"They'd probably also be shocked that people are still relying on public phone boxes – it's a real eye-opener."
At one community, a man had his bank account shut down, because the phone line was so scratchy the call-centre suspected he was a scammer.
He had to fly 500 kilometres to reopen the account in person.
The first results show alarmingly low scores for digital inclusion in sample communities.
The Pormpuraaw community in Queensland scored 37 out of 100, which is 25 per cent below the national average. 
Remote residents have described their frustration trying to do simple daily tasks like paying a bill or making a medical appointment.
At the Muludja community, Katrina Cherel can only get phone reception on a small corner of her balcony verandah.
"The only bit of coverage comes from the local school, so we just wave our phones around in the air trying to get signal, but often it doesn't work," she says.
"I know some of the communities around here have a mobile phone tower, which would be good.
"We've been waiting a while and with everything going online, we need to have something out here too."
Residents can get online by signing up for the Sky Muster satellite system.
But in an area of low incomes and high living costs, few families can afford it.
Some Kimberley residents have given up trying to start an account, because a resident's address is required when few Aboriginal communities have street names or numbers.
It is not just remote communities struggling.
In the WA town of Fitzroy Crossing, the Nindilingarri Cultural Health Service is stuck with a sluggish internet connection that struggles to facilitate telehealth appointments and file uploads.
Corporate services manager Callum Lamond says the extent of the telecommunications problem was revealed during the COVID pandemic.
"We had hundreds of people who got sick but didn't have phone or internet, so couldn't register for help," he said.
"Some of the houses had 10 or 15 people, but only one mobile phone, so they'd have to send one person out to try get reception to phone us.
"We then had to register everyone online, with all the names and details, so they could receive food packages and other COVID support.
"It was insanely busy and a really difficult time."
Communications Minister Michelle Rowland says the government is aware of the challenges in improving internet services in regional Australia.
"Bridging the digital divide – particularly amongst First Nations communities – is an issue of personal conviction," she said in a statement.
Each year dozens of mobile phone towers are installed at remote campsites and Aboriginal communities under the Mobile Black Spot Program, and an NBN funding boost is connecting more than 600,000 regional properties.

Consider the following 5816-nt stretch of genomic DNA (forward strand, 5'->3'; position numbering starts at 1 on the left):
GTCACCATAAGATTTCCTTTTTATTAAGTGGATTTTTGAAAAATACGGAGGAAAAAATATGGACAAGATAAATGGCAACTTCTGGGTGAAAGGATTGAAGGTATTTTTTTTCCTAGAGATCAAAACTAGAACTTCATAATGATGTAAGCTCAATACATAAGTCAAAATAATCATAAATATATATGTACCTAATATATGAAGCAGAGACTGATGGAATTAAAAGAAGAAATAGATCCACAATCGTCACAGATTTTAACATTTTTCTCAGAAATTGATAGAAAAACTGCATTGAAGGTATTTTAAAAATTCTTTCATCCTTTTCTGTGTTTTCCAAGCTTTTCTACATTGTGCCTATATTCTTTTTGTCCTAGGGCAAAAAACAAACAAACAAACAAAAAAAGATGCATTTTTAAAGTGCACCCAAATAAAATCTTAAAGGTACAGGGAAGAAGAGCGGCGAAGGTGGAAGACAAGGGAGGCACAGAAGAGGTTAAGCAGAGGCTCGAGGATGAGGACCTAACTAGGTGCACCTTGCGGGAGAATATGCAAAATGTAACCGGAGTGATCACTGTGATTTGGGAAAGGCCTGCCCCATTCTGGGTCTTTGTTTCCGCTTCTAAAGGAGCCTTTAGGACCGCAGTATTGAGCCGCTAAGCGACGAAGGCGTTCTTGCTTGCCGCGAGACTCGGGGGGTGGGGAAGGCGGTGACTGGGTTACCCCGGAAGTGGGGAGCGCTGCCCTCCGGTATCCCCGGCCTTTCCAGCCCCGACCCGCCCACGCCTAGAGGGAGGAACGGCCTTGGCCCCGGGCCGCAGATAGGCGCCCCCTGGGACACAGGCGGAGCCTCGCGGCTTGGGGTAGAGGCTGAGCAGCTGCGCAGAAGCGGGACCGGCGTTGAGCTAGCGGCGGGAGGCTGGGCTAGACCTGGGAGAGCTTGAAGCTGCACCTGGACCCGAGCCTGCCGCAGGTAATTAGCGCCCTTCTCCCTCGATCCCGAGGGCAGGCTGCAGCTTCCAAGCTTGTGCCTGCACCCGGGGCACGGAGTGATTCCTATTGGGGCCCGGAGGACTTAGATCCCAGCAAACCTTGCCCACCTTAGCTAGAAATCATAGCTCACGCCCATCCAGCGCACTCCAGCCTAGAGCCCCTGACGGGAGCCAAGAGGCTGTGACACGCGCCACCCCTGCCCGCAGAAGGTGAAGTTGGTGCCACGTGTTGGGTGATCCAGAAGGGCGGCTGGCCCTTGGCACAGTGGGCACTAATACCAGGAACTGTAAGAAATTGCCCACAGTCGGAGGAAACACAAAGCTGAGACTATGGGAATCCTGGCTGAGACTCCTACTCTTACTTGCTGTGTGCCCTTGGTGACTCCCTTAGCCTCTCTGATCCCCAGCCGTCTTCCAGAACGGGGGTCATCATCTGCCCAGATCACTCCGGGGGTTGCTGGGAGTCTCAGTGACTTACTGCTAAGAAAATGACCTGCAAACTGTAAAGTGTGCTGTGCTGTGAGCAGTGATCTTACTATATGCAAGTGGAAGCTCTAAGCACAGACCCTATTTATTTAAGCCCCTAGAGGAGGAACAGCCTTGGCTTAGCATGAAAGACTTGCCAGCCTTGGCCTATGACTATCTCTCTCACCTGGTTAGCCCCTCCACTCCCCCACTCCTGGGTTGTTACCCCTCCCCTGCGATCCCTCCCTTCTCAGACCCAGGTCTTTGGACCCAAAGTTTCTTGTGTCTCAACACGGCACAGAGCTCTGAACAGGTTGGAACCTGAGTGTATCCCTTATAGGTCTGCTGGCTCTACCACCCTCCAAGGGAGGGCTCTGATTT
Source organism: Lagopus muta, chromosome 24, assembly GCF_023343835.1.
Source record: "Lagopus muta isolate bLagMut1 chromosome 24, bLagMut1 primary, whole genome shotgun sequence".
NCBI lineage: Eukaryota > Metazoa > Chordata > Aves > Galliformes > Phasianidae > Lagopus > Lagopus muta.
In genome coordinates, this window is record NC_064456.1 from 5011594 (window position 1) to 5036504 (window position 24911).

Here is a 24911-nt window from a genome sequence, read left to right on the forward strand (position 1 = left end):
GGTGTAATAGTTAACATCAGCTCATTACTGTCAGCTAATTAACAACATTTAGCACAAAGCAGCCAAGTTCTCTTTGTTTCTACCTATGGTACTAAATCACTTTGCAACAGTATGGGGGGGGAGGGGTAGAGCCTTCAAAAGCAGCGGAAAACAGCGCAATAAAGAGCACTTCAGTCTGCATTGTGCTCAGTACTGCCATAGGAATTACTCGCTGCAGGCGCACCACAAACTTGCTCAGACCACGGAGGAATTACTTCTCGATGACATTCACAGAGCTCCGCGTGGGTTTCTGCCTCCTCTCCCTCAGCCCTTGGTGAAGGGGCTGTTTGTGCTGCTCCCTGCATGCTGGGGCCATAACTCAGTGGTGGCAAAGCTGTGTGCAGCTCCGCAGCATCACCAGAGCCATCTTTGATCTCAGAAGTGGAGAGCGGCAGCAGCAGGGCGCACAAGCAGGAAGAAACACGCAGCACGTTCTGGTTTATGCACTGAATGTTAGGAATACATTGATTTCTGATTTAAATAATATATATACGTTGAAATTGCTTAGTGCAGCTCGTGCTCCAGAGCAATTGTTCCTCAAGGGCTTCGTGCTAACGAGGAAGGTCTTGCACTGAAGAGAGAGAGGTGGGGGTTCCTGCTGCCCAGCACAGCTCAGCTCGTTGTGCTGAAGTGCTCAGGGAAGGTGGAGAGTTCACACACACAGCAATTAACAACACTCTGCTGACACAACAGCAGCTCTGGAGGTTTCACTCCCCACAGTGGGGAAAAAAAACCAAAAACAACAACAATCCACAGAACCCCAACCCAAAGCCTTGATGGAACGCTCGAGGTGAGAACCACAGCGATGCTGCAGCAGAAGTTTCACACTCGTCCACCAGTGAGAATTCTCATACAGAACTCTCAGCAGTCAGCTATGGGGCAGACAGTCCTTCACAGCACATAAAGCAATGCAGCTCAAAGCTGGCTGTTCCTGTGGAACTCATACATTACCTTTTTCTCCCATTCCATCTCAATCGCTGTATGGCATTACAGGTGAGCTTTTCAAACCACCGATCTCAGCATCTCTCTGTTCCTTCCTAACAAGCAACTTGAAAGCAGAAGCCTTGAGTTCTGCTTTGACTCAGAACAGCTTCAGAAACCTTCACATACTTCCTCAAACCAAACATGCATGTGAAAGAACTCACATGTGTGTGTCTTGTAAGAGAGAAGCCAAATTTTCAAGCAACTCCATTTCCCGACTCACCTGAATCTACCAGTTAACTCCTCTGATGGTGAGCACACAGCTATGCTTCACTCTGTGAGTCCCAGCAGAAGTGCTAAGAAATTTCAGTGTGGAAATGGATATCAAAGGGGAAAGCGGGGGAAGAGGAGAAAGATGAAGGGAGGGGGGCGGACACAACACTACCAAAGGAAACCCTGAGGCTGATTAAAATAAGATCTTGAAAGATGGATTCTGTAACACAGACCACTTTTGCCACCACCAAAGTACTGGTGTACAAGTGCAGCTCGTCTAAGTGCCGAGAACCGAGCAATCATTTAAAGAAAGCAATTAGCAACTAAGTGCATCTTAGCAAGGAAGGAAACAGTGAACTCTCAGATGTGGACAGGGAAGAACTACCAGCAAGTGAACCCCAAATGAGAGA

Those working in regional telecommunications say the biggest challenge now is not a lack of internet services, but an overwhelming array of options that are poorly communicated.
The Regional Tech Hub is funded to help people navigate the growing number of technology options via one-on-one phone consults.
Jen Medway runs the program from her family's sheep farm in the ACT, and knows first-hand the high stakes.
"In our local area we've unfortunately had seven deaths on the farms [in recent years], which is absolutely horrific," she said.
"In four of those situations, people had to leave the scene to get help because there was no mobile reception, so it's quite confronting being in regional Australia."
Each week her team receives between 50 and 100 requests for help from regional residents trying to get online.
"There is a lot of frustration out there, but there are almost always technology solutions that can overcome the challenges," she says
"The main thing people are trying to overcome is misinformation, because it is a commercial environment and they're hearing different things from different providers, sometimes giving conflicting advice.
"So that's why we're here, to be independent and provide good information, because it is a complex space."
The team is currently expanding to be able to assist people in more parts of the country.
Find local news from your region here
We acknowledge Aboriginal and Torres Strait Islander peoples as the First Australians and Traditional Custodians of the lands where we live, learn, and work.
This service may include material from Agence France-Presse (AFP), APTN, Reuters, AAP, CNN and the BBC World Service which is copyright and cannot be reproduced.
AEST = Australian Eastern Standard Time which is 10 hours ahead of GMT (Greenwich Mean Time)


Leave a Reply

Your email address will not be published. Required fields are marked *